Sunday, January 6, 2019

Russian Society as Angry Now as in 2011, Posing New Challenges to Kremlin, Commentators Say

Paul Goble

            Staunton, January 6 – Tatyana Khrulyeva of the Rosbalt news agency interviewed five leading expert commentators on where Russians and the Kremlin are at the start of 2019. Their common conclusion is that Russian society is once again in motion as it was in 2011 but the regime will find it harder to suppress dissatisfaction because of the rising level of popular anger.

            First, Ella Paneyakh of St. Petersburg’s Higher School of Economics notes that declines in Putin’s standing with the population have been severe and that there is no chance they will return to their former levels regardless of what he does. Propaganda alone certainly will not do the job (

            Many now think, she says, that the Kremlin may try to recover by annexing Belarus; but this won’t have an effect anywhere close to that of the Crimean Anschluss. Most Russians do not see the situation in Belarus as dire and won’t accept the argument that Moscow is acting in order to protect Russians in trouble.

            Second, Liliya Shevtsova, now with Chatham House but resident in Moscow, says that the last year has been one of “an historic pause,” one in which the international system has been called into question by many. “The irony in this is that Russia,” whose leaders want to see that system fail, have been “beneficiaries of that order.” Now they face a more hostile West.

            Moreover, it is one in which they are increasingly outsiders, with the US preparing for a binary world, but with China not Russia as the other pole.  Russia will seek to gain allies among underdeveloped countries who will use ties with Moscow to extract more resources from the West but won’t do much to support Russia.

            Domestically, Russians increasingly view Putin’s new term as his last and think now about who will come after him. The boost he received from the annexation of Crimea has been “exhausted.” Moreover, many see that the Kremlin, accepting that sanctions are for a long time to come, has adopted a policy that won’t work.

            On the one hand, Moscow now wants to rely on its own resources, but on the other, it isn’t investing in those sectors and individuals that would give it a chance at a breakthrough.  Instead, it is pursuing a policy of “de-modernization” and resource extraction, neither of which will lead to its proclaimed goals.

            Third, Igor Eidman, a sociologist who does commentaries for Deutsche Welle, says that the main trend in the last year has been “the transition to the final stage of Putinism.” His last term was defined by aggression toward Ukraine and confrontation with the West.  “This was the peak of the regime as an expansionist force.”

            His current term “will take place under conditions of stagnation and the gradual self-destruction of the country. Signs of this are already in evidence,” including the growing dissatisfaction of the population. As a result, “’the autumn of the patriarch,’ one comparable to the last years of Stalin and Brezhnev, has begun.”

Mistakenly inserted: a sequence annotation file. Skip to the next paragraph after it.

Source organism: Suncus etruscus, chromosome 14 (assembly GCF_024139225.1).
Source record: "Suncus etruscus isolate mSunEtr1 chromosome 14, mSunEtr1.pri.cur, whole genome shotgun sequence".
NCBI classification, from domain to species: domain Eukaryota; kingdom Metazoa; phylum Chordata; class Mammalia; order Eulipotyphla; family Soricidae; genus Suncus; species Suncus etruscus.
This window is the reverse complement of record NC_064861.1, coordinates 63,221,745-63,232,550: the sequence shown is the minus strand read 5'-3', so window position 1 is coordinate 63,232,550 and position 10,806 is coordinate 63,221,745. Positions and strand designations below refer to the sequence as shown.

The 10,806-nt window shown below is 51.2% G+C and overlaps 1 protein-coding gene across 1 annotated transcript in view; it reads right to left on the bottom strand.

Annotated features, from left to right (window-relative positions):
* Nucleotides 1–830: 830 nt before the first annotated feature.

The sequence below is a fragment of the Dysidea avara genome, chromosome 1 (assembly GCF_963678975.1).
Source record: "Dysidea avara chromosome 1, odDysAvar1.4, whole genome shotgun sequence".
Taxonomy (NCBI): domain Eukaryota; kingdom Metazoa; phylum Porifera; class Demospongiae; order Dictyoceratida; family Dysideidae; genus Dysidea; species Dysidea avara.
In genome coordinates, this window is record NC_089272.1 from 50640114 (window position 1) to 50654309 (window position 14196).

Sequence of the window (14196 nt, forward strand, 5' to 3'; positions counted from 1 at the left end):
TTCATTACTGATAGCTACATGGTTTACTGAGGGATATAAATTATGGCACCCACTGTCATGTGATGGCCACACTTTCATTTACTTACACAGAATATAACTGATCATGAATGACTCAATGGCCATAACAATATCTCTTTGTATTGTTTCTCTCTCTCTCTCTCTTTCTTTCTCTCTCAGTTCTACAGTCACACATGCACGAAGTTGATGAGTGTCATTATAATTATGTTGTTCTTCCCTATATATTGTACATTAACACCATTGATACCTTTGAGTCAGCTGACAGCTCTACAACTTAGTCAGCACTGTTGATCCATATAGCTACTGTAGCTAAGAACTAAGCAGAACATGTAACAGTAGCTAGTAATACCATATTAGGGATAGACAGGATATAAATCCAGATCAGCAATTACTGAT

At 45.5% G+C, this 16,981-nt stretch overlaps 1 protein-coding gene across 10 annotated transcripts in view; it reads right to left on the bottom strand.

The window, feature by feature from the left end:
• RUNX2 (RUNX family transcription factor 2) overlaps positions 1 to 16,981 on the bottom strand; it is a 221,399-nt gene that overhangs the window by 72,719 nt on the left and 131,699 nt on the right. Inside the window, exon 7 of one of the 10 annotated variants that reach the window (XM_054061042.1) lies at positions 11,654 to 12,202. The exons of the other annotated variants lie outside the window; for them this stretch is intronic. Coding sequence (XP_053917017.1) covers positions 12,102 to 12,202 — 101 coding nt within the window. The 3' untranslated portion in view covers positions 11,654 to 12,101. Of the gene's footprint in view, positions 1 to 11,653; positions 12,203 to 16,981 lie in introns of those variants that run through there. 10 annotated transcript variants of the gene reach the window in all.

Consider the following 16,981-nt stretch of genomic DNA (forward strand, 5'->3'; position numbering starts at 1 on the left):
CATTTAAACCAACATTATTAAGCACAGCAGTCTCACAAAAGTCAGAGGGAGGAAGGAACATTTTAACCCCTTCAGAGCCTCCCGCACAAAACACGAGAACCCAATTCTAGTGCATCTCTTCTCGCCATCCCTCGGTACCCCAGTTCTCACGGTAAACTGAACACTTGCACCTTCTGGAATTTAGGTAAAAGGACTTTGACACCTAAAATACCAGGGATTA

Those around the throne give the impression of well-being, but they have “ceased to understand what is occurring int eh country. Moreover, he system is falling apart to an ever greater degree, and all attempts to modernize it are leading to nothing. The conservative and corrupt bureaucracy is leading the country into a dead end, if not into an abyss.”

            Fourth, Ivan Kurilla, a professor at St. Petersburg’s European University, says that Russians now have lost hope in improvement in relations with the US in the near term, and because “dialogue with Washington always has influenced Kremlin policies within the country,” they have lost hope in that as well.

            In large measure, he says, Russia is “to a certain degree returning to the situation of 2011.” People are angry and in motion, and their protests will be ever more difficult to keep separate and local. Instead, just as seven years ago, anger about various things is increasingly likely to come together.

            What this will lead to is very much unclear, Kurilla says. Recently people have begun to talk in apocalyptic terms, such as the annexation of Belarus, but these notions reflect “not any signs from the kremlin but memories of how the powers that be have acted in the past,” when circumstances were different.

            He says that in his view, “the leadership of the country does not have so many options in reserve. You will not reunite Crimea twice and it is not guaranteed that similar actions now will have the same effect they had in 2014.”

            And fifth, Vadim Zhartun of the Nova Team consulting company says that in his view the signal event of the last year was the government’s unsuccessful effort to block Telegram. Telegram resisted and won, creating “a small island of freedom in the Runet” and showing that resistance can work even in a sector the regime cares a lot about.

            To be sure, the powers that be have been able to achieve “all that they want,” but increasingly these victories look “Pyrrhic.” And it may be the case, Zhartun says, that they are bringing the Putin regime ever closer to its end and the birth of a free Russia ever closer to taking place.

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